A. It is difficult to provide those things for one. When you are providing a dry meal there is a shelf life and to some of the people that we feed we send a container of food into a location that might use that food, let’s say, a quarter of a million meals over a year. We don’t want to put products that can have any decomposition in that meal pack. Providing a dry meal also gives us the opportunity to ship it into places and work with groups that may have dietary restrictions. For example in Israel, there are products that they can’t eat – so our meal is designed to be friendly for a kosher-type meal . People also have food allergies, so our meal model is based on that as well. We haven’t found anyone who is allergic to lentils, rice, vegetables, or Himalayan salt.
Q. Some parents believe that bad foods (fast food, soda, sugar) are good ways for kids to indulge. What is wrong with that?
A. Well – they make you fat for one. You want health. We only have so many days in this planet, and if we put bad things in our body, we limit those days. I think it’s a lesson for all of us to learn, eat different and think different for better results. If we allow our kids to indulge on these things, our future is doomed. We are going to have higher health costs, higher obesity rates, higher health insurance premiums. If we can teach people early to eat healthier we have a better chance as a race. If we can get people to believe that putting good stuff in your body early and reduce some of the bad stuff we put in their bodies such as hormones from animal foods, we’ll see a better future.
Q. Most western kid-meals are not nutritious, and also expose children to diabetes, obesity, anemia, allergies, asthma and other conditions. How can we follow the example of your meals to feed our children at home?
A. That’s a good question. We have a far-reach goal as an organization: We believe that we can provide the alternative to hunger in the United States. We believe our model, because it is based on mobilization and empowerment of people, while providing the healthy side of these meals, that we can really start seeing the face of our nation change. The more that we can do by uniting people to take back over some of the hunger issues in our country and some of the social responsibility side of it, we can almost become the organization that provides the healthy meals at a low price.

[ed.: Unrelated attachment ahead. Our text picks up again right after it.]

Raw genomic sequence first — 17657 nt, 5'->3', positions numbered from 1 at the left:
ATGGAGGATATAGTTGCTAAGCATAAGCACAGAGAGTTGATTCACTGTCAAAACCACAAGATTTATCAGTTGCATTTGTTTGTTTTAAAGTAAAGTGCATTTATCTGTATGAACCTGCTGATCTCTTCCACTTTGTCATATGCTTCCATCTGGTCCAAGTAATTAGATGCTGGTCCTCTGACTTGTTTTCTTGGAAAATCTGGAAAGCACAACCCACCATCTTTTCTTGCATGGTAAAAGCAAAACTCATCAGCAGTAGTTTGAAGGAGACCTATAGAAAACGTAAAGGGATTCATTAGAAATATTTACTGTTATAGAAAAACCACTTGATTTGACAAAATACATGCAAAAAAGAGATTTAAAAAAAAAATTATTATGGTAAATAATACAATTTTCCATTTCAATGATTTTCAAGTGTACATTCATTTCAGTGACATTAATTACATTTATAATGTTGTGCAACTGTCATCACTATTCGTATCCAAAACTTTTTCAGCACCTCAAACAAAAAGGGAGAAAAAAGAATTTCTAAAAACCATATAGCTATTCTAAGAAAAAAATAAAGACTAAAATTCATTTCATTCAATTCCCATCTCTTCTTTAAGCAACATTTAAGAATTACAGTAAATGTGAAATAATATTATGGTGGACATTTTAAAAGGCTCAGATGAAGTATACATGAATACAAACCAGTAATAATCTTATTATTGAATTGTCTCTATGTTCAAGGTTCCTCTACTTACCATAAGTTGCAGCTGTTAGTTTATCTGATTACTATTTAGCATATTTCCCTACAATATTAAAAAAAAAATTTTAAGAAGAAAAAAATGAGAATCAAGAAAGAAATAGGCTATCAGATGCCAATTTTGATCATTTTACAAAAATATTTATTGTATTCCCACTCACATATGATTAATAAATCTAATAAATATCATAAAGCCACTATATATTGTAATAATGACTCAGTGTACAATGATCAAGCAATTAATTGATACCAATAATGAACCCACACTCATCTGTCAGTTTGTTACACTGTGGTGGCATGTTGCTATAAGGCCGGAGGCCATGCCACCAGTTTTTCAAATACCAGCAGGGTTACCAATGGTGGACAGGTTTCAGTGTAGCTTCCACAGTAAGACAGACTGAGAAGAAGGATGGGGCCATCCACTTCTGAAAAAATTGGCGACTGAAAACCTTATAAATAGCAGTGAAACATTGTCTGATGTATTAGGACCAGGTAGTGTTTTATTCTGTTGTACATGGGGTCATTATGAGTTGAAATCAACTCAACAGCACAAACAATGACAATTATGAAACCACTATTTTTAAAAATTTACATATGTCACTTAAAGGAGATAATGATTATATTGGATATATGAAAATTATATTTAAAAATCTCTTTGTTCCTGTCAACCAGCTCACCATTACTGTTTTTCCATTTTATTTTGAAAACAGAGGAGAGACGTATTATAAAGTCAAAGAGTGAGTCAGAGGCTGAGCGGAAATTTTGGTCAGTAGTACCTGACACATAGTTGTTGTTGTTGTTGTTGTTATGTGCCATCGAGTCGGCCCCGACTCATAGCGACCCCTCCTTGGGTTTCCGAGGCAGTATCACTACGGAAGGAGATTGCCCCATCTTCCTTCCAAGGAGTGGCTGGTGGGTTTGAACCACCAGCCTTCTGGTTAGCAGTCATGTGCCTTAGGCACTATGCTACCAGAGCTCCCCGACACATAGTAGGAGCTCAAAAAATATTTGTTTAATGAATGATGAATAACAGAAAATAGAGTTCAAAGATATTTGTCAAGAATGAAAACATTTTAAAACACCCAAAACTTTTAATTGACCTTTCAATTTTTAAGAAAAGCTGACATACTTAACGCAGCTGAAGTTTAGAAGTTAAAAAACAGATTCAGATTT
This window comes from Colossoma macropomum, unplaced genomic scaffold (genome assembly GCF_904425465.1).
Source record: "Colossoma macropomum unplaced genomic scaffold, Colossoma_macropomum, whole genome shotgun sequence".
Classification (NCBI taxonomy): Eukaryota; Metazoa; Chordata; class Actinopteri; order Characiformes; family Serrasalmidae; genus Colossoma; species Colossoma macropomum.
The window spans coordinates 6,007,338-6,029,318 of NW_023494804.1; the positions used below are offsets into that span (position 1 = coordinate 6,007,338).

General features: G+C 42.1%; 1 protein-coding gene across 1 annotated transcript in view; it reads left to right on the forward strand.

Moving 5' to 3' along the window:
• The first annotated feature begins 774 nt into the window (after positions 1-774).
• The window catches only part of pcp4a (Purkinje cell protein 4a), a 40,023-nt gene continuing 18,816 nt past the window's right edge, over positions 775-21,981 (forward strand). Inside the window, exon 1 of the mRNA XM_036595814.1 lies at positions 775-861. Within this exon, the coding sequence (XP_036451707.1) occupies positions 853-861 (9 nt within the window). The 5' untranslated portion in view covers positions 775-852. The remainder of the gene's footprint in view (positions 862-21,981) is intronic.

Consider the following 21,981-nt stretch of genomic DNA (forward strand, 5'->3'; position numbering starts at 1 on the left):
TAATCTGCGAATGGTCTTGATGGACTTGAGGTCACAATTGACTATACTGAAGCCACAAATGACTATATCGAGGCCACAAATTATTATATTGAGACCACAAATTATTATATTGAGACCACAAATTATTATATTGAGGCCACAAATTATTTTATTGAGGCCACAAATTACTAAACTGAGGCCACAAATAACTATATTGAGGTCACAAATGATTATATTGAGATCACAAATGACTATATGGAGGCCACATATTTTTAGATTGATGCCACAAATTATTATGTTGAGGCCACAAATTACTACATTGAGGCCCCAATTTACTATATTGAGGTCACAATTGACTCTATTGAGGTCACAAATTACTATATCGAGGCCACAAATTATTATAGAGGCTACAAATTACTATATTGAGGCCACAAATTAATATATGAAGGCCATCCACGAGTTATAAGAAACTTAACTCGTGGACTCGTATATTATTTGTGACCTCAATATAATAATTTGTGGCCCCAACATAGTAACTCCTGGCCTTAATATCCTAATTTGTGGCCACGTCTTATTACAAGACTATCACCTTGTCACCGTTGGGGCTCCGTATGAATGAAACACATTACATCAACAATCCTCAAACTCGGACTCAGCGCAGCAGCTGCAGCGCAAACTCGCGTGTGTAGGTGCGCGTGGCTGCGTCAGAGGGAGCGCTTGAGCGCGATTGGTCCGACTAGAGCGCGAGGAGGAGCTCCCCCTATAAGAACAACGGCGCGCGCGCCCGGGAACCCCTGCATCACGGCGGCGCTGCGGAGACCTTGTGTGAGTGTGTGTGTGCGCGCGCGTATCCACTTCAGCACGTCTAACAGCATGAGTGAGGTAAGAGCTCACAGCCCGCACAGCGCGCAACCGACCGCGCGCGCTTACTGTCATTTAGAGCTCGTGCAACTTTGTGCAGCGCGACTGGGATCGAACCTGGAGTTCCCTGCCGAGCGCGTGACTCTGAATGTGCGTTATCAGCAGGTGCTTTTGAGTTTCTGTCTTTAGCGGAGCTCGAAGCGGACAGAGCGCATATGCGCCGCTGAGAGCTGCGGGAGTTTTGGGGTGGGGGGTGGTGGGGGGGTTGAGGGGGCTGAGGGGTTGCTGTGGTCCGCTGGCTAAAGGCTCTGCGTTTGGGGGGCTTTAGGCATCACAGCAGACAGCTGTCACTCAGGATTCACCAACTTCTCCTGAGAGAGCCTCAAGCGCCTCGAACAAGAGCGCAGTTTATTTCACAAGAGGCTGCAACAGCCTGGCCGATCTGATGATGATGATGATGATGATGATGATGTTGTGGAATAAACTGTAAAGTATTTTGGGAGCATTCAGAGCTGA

Q. How and when are the meals distributed?
A. Where the biggest need is. We have people that will contact us; we have correspondence with people in areas that we know are Title I schools or where there are a lot of families in transition here in the United States. Globally, we have a lot of correspondence coming from people who are in high need. We take almost every organization through a bidding process of some sort to make sure that they’re capable of receiving food, and they’re not going to take our food and turn around and sell it. We make sure that they do what they say they are going to do with the food.
Q.How can people get involved?
A. There are several ways. Our model is based on mobilization and empowerment of people so everything we do involves people. I would say, come to an event, or put an event together. What happens when you provide a real life changing experience with people, and invite other people to experience it with you, then you have a much further reach within the region in which you are working. So the steps to take are: One, come to an event. Check our site for events coming up in your area, or, second, be the host of one; champion a food-packaging event to provide healthy meals for your community. Thirdly, you can look into our website and learn a little bit more about what we do, but I think that by actually doing something, and by putting some action behind your desires, is really how we can make things change in the world.